the "your strange disease diagnosis" game

I am getting ready for Claire's thirteenth (!!!) birthday party, and stumbled upon this list of strange diseases I made up last year when the girls played the "Your Strange Disease Diagnosis" game at her twelfth birthday party. (I split them into one team of patients and one team of doctors. The patients each acted out and described her strange disease, and the doctors had to diagnose her.) We all laughed so much!

Your strange disease is...

you start hiccuping whenever you go through the lunch line at school.

Your strange disease is...

you can only sleep if you are in a tent at the zoo.

Your strange disease is...

you think you are Snow White.

Your strange disease is...

you get itchy on Thursdays.

Your strange disease is...

you have to shout "snoo!" whenever you see an airplane.

Your strange disease is...

you are afraid of maps.

Your strange disease is...

your eyebrows are turning pink.

Your strange disease is...

you think you own the Dodgers.

Your strange disease is...

you always feel as if you are walking on top of cold spaghetti.

Your strange disease is...

when you talk, every other word you say is the word "sunny".

Your strange disease is...

when you watch a movie or a t.v. show, you pretend to type every word that the actors are saying.

Your strange disease is...

you sneeze whenever you see the color red.

Your strange disease is...

you think you invented chocolate, and you want everyone to give you credit for it.

Your strange disease is...

you are afraid of shoelaces.

Your strange disease is...

you think you are a chicken.

Your strange disease is...

you only eat grapes. Nothing else.

Your strange disease is...

you bark whenever you see a cat.

Your strange disease is...

you have seventeen toes on each foot.

Your strange disease is...

you sing whenever you are doing a math problem.

Your strange disease is...

you think everything tastes like spinach.

Your strange disease is...

your eyelashes never stop growing.

Your strange disease is...

you are aging backwards and becoming younger-looking every year.

Your strange disease is...

you can only make friends with people named Dave.

Your strange disease is...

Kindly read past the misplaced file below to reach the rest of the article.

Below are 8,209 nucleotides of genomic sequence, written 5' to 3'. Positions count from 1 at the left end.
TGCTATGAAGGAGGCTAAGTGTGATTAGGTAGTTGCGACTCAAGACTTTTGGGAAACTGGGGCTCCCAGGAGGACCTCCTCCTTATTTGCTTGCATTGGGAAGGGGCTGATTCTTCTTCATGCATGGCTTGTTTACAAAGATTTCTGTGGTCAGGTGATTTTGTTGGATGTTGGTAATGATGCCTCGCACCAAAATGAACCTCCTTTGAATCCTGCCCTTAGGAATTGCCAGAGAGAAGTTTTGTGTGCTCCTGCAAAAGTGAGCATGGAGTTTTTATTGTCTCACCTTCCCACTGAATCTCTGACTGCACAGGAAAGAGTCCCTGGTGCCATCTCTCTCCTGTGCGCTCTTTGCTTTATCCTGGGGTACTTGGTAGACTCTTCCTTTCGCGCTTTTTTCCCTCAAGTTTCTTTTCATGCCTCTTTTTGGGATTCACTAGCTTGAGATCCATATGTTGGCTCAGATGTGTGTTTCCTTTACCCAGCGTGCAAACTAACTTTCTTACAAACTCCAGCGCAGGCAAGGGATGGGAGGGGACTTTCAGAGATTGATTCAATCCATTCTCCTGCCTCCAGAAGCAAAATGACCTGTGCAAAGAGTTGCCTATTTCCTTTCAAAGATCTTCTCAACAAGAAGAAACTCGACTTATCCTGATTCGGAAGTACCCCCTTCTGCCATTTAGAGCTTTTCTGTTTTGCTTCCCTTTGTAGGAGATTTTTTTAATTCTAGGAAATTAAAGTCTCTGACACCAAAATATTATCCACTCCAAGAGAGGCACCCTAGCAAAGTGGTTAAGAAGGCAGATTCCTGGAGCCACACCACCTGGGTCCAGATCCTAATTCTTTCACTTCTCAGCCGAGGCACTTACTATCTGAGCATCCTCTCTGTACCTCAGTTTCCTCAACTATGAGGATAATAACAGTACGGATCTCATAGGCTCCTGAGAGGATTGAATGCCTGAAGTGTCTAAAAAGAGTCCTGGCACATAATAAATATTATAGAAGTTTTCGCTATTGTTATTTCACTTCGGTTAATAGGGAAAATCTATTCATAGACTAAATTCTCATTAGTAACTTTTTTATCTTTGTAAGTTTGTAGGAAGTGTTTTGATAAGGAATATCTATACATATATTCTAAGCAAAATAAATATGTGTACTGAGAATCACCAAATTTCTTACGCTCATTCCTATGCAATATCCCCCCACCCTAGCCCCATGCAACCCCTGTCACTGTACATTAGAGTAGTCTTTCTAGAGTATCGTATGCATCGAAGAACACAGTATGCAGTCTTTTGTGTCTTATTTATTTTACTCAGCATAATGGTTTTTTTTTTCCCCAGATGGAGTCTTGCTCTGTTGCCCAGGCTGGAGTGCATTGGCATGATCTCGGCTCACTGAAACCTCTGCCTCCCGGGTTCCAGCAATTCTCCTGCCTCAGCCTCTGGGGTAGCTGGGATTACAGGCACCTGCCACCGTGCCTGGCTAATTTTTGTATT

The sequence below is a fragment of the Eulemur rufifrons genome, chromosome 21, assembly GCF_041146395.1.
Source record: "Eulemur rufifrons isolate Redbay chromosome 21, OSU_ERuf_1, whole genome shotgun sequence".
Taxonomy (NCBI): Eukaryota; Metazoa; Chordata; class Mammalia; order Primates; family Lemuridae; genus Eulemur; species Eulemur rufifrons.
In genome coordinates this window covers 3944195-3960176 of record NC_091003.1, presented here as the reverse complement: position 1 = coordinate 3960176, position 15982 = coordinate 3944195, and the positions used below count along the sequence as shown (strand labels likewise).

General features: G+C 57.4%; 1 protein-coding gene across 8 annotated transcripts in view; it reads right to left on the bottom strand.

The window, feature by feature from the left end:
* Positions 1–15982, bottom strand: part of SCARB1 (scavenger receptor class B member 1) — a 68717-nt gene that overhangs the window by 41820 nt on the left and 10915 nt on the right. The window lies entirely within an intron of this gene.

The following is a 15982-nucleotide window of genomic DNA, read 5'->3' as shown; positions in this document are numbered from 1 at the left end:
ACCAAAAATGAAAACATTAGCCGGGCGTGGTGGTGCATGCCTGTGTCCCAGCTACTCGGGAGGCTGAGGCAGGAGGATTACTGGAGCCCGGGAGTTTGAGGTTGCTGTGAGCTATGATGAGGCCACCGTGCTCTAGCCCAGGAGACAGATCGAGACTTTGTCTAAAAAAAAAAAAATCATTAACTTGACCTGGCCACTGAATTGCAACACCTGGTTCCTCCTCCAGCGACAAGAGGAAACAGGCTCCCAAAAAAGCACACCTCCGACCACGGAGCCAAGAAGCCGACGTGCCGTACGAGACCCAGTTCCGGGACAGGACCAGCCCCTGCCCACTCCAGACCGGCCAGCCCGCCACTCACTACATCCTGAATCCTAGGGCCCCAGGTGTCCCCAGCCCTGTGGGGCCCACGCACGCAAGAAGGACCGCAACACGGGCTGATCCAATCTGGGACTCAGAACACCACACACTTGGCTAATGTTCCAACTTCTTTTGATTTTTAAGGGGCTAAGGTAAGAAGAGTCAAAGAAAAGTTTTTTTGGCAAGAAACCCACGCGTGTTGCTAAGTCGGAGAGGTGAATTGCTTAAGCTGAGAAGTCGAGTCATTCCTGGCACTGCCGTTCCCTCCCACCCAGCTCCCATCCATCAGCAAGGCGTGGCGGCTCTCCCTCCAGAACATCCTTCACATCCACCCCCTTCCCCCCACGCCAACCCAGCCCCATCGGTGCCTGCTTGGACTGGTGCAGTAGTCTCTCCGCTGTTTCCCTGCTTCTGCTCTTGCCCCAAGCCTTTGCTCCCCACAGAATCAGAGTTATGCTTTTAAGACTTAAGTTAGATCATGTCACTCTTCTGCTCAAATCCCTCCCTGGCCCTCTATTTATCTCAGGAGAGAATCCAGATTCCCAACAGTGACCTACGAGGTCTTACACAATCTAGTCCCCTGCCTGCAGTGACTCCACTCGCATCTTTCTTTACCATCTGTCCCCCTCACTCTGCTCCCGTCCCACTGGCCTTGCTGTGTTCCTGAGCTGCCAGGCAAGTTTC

you think Target is a movie theater.

Your strange disease is...

every other word you say is "Mississippi."

Your strange disease is...

when you greet someone it makes you burp. LOUDLY.

Your strange disease is...

you are allergic to breakfast cereal.

the entryway


Here's what you'd see if you walked in our front door and kind of milled around in the entryway.

We've been in this house a year come Thanksgiving. There are a few things I'd still like to do, mostly outside, but we're mostly settled. It feels good, and we like it. My favorite thing is all the windows, I think. There is good light, and there are good trees.

Our friend Ava calls it the Captain America House, because of the shield on the little glass window in the front door.

snow in madrid by joy davidman

Joy Davidman, who is mostly known for marrying C. S. Lewis and then dying too soon, was actually a good poet and writer in her own right. I don't know why I am thinking about this poem of hers today, because it's not snowing and I'm not in Spain, but I have it in my head. It is one of my favorites. Joy wrote it as a response to the three-year siege of Madrid during the Spanish Civil War of 1936-1939.

Snow in Madrid

Softly, so casual,
Lovely, so light, so light,
The cruel sky lets fall
Something one does not fight.
How tenderly to crown
The brutal year
The clouds send something down
That one need not fear.
Men before perishing
See with unwounded eye
For once a gentle thing
Fall from the sky.

copper pots

copper pots

Recently, my Aunt Lucy asked me if I was interested in some copper pots that she and my Uncle Keith had stored in their basement. She knows I am kind of going for a French feel in the new house. :)

I was so thankful and excited about this. I have always loved copper pots. They are right up there with brown paper packages tied up with string, and warm woolen mittens.